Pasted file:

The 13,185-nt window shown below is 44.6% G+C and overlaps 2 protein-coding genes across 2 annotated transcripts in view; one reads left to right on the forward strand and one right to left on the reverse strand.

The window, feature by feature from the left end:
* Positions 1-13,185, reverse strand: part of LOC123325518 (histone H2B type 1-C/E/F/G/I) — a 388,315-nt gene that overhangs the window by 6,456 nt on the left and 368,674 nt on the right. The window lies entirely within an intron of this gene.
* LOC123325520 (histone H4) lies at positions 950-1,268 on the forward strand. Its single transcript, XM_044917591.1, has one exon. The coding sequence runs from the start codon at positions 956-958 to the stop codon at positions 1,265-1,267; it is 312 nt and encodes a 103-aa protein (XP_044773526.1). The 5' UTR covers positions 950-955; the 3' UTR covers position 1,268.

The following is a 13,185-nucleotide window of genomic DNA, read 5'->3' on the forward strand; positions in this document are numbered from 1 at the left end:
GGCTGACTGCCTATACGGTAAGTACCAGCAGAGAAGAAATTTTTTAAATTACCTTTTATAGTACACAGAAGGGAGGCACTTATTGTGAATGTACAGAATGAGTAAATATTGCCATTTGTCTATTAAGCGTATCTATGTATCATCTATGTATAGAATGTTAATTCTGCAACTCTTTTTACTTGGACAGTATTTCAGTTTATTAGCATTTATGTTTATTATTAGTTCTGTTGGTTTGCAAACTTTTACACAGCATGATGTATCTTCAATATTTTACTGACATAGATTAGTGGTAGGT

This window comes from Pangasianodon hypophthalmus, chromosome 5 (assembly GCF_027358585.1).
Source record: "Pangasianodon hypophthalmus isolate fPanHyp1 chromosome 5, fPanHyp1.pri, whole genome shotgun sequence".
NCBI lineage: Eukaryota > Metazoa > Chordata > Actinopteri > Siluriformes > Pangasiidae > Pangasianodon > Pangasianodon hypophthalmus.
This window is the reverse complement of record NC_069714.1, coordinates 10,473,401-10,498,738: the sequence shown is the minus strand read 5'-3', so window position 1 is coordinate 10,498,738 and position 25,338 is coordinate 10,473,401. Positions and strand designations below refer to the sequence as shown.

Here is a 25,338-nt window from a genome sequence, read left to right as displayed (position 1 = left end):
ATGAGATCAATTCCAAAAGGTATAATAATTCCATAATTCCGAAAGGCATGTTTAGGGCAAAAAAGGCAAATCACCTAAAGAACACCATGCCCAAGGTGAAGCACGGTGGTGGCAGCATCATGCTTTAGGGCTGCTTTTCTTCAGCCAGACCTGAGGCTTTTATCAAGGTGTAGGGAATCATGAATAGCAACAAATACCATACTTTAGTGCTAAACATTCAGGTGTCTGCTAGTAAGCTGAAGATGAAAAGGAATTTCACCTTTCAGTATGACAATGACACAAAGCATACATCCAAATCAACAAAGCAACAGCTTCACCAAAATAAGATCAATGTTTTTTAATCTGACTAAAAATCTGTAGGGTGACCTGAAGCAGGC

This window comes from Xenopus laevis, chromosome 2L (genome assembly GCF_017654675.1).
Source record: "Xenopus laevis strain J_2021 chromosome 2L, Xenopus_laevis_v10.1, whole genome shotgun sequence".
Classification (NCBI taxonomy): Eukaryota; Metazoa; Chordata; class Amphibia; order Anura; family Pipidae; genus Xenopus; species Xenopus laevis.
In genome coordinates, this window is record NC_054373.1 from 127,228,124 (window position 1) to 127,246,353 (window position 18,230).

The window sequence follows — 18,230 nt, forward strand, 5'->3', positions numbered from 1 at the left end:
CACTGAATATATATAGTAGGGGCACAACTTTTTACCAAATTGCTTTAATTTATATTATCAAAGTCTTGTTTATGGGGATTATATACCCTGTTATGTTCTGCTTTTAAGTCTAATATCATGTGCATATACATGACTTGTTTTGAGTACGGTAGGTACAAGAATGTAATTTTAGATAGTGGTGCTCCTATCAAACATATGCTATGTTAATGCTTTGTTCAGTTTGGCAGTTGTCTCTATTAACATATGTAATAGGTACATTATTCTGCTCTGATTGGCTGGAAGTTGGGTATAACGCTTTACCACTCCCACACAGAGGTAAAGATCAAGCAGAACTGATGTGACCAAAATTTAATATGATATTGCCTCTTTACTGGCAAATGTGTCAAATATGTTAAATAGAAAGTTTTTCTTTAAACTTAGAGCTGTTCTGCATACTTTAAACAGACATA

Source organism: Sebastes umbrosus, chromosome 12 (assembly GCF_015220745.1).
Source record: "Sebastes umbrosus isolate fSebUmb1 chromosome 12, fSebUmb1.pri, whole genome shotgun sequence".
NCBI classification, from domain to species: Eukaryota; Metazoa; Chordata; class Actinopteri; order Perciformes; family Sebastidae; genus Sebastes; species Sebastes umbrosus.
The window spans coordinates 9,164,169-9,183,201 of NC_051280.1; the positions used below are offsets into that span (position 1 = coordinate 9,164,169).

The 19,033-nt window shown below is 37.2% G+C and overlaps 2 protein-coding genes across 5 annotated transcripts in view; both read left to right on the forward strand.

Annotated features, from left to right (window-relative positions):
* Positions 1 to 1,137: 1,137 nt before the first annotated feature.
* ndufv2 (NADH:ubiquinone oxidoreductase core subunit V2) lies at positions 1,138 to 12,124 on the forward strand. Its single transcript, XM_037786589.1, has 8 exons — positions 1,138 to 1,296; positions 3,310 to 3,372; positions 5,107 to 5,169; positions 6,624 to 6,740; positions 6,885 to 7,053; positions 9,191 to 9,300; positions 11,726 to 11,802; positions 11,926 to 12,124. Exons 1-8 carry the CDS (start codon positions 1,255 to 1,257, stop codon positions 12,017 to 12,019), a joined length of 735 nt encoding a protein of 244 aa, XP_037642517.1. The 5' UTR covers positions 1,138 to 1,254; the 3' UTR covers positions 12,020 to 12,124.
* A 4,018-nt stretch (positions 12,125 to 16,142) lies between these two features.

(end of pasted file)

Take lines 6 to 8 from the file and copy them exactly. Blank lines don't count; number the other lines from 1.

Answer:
GGCTGACTGCCTATACGGTAAGTACCAGCAGAGAAGAAATTTTTTAAATTACCTTTTATAGTACACAGAAGGGAGGCACTTATTGTGAATGTACAGAATGAGTAAATATTGCCATTTGTCTATTAAGCGTATCTATGTATCATCTATGTATAGAATGTTAATTCTGCAACTCTTTTTACTTGGACAGTATTTCAGTTTATTAGCATTTATGTTTATTATTAGTTCTGTTGGTTTGCAAACTTTTACACAGCATGATGTATCTTCAATATTTTACTGACATAGATTAGTGGTAGGT

This window comes from Pangasianodon hypophthalmus, chromosome 5 (assembly GCF_027358585.1).
Source record: "Pangasianodon hypophthalmus isolate fPanHyp1 chromosome 5, fPanHyp1.pri, whole genome shotgun sequence".